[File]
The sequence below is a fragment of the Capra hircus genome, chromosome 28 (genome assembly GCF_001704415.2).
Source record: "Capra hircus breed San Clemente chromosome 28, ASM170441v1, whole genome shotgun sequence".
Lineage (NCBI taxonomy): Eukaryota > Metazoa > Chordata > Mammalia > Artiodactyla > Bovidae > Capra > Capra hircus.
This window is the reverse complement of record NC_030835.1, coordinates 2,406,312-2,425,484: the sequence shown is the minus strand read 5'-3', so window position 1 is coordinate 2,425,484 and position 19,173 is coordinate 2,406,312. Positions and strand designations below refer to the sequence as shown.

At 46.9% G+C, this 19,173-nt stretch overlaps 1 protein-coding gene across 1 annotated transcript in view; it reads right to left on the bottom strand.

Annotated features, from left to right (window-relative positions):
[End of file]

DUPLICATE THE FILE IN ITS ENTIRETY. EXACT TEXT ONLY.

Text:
The sequence below is a fragment of the Capra hircus genome, chromosome 28 (genome assembly GCF_001704415.2).
Source record: "Capra hircus breed San Clemente chromosome 28, ASM170441v1, whole genome shotgun sequence".
Lineage (NCBI taxonomy): Eukaryota > Metazoa > Chordata > Mammalia > Artiodactyla > Bovidae > Capra > Capra hircus.
This window is the reverse complement of record NC_030835.1, coordinates 2,406,312-2,425,484: the sequence shown is the minus strand read 5'-3', so window position 1 is coordinate 2,425,484 and position 19,173 is coordinate 2,406,312. Positions and strand designations below refer to the sequence as shown.

At 46.9% G+C, this 19,173-nt stretch overlaps 1 protein-coding gene across 1 annotated transcript in view; it reads right to left on the bottom strand.

Annotated features, from left to right (window-relative positions):